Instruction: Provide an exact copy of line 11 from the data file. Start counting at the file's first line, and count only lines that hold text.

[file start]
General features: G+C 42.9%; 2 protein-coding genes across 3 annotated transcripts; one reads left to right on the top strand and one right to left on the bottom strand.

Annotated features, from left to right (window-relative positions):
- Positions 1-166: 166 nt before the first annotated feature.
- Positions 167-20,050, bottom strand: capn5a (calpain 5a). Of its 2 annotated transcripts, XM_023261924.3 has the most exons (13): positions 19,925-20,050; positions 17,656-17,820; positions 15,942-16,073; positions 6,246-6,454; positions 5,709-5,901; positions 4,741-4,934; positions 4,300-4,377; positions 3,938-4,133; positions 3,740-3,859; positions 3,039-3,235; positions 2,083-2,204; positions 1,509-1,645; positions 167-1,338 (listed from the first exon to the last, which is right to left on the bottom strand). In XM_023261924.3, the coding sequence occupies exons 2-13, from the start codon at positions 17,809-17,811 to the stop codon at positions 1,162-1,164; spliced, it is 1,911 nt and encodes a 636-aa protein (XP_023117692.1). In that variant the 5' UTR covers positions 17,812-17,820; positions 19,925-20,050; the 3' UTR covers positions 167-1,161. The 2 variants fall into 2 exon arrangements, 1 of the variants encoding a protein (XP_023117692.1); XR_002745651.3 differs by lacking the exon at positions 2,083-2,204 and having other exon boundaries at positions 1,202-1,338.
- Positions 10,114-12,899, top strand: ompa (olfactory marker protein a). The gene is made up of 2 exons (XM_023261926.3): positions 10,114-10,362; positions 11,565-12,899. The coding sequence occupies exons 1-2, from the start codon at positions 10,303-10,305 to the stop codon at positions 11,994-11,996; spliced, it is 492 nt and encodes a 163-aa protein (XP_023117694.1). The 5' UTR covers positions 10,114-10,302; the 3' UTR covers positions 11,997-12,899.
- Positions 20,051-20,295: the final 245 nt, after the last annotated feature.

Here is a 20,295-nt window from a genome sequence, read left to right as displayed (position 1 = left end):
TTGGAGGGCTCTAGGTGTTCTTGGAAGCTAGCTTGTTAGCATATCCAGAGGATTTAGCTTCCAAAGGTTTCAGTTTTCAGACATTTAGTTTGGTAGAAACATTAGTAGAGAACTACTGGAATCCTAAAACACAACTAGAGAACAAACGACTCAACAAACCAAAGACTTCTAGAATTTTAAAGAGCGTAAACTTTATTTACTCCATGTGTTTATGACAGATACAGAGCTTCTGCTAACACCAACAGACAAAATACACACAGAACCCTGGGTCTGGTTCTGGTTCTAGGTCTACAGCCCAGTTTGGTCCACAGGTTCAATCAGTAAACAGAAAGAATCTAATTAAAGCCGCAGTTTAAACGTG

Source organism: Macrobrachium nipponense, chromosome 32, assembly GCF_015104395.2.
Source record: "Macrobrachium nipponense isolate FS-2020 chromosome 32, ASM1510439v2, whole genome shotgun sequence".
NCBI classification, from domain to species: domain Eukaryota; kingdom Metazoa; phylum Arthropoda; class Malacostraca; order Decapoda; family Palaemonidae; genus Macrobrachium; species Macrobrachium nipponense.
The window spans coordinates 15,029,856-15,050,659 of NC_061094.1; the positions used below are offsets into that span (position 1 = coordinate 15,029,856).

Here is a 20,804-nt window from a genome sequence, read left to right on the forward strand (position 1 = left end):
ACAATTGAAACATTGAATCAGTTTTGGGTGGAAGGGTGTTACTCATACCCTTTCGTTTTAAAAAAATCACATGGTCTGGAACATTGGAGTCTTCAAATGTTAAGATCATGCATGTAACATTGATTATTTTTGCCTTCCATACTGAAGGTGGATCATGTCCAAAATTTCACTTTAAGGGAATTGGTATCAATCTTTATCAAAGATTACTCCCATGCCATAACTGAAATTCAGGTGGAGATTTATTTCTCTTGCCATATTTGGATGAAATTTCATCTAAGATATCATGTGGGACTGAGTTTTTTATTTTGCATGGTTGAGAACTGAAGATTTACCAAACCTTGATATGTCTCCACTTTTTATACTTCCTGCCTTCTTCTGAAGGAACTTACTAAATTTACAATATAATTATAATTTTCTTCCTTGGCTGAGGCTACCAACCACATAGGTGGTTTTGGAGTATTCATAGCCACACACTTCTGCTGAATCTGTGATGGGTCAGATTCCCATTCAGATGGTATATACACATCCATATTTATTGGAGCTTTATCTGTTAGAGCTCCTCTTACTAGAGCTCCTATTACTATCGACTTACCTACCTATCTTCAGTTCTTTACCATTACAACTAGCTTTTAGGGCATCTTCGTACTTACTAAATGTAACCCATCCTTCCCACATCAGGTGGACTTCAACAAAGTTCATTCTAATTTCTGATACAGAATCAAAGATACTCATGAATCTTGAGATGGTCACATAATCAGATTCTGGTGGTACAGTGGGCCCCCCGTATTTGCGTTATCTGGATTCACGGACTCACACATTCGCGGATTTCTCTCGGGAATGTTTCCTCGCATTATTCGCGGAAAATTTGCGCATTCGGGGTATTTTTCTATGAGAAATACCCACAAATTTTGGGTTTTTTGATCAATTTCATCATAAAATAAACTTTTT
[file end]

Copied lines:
NCBI classification, from domain to species: domain Eukaryota; kingdom Metazoa; phylum Arthropoda; class Malacostraca; order Decapoda; family Palaemonidae; genus Macrobrachium; species Macrobrachium nipponense.